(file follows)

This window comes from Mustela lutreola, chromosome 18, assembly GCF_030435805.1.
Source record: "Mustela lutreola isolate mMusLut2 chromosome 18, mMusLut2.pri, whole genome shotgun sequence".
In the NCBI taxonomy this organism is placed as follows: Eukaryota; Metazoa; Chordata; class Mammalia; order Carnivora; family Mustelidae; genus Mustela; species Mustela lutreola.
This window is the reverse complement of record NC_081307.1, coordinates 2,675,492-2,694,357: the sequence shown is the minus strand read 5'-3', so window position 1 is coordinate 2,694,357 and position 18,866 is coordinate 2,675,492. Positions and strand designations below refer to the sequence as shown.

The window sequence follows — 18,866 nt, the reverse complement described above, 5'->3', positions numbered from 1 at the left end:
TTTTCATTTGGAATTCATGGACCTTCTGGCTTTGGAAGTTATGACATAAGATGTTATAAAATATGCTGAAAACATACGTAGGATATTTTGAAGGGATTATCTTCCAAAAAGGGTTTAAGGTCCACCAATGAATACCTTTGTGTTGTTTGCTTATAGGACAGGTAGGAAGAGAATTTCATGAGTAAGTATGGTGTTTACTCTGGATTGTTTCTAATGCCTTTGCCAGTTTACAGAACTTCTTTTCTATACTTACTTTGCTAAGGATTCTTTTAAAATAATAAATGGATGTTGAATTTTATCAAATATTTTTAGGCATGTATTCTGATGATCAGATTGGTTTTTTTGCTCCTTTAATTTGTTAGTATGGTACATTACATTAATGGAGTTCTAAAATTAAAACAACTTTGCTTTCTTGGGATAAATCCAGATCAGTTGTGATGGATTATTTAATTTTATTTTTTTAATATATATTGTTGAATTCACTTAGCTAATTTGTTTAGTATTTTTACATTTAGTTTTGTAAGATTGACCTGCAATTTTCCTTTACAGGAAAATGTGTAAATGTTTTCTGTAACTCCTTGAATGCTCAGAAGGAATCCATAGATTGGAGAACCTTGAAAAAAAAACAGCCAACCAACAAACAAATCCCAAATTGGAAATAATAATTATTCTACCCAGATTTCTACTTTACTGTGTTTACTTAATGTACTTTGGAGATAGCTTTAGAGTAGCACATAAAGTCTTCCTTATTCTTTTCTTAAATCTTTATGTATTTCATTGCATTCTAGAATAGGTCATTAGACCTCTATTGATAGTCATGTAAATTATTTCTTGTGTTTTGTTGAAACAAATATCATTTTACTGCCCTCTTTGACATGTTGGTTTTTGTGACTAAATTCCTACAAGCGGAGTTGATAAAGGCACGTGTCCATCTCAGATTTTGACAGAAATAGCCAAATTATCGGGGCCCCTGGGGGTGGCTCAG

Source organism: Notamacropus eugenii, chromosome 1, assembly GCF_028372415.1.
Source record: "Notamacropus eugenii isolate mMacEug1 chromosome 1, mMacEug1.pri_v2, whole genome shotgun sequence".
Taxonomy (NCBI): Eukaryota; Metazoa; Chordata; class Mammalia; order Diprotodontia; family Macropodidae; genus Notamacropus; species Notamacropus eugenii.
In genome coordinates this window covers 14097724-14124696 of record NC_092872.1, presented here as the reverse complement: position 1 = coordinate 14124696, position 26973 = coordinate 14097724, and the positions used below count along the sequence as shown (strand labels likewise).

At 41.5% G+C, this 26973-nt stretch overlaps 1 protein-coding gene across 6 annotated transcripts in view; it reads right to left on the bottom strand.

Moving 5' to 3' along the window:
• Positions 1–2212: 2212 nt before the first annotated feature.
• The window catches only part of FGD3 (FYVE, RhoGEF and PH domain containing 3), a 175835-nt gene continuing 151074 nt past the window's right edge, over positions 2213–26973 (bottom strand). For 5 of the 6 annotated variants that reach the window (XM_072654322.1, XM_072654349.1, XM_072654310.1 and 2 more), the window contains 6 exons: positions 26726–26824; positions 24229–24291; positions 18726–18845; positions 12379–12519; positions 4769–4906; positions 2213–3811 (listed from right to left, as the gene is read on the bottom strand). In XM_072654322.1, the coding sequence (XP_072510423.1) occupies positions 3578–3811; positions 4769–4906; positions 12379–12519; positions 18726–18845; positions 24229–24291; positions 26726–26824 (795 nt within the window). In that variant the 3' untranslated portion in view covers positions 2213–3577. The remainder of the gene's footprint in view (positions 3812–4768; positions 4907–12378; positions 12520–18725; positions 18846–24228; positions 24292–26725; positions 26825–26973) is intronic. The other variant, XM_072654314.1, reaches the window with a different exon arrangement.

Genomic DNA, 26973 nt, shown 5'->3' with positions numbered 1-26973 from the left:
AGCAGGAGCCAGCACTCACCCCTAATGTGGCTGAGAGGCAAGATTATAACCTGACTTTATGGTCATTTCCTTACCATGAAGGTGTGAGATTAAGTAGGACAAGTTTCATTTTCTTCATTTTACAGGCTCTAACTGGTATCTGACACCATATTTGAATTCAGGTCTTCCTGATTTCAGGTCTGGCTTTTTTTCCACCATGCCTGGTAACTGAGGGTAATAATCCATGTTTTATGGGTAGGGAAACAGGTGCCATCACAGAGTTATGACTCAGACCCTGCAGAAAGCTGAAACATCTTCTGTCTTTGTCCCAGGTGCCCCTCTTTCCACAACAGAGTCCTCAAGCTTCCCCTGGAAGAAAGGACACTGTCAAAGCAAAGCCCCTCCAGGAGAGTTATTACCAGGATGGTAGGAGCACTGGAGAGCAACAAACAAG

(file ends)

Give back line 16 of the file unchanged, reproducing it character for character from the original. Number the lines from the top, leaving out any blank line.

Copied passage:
AGCAGGAGCCAGCACTCACCCCTAATGTGGCTGAGAGGCAAGATTATAACCTGACTTTATGGTCATTTCCTTACCATGAAGGTGTGAGATTAAGTAGGACAAGTTTCATTTTCTTCATTTTACAGGCTCTAACTGGTATCTGACACCATATTTGAATTCAGGTCTTCCTGATTTCAGGTCTGGCTTTTTTTCCACCATGCCTGGTAACTGAGGGTAATAATCCATGTTTTATGGGTAGGGAAACAGGTGCCATCACAGAGTTATGACTCAGACCCTGCAGAAAGCTGAAACATCTTCTGTCTTTGTCCCAGGTGCCCCTCTTTCCACAACAGAGTCCTCAAGCTTCCCCTGGAAGAAAGGACACTGTCAAAGCAAAGCCCCTCCAGGAGAGTTATTACCAGGATGGTAGGAGCACTGGAGAGCAACAAACAAG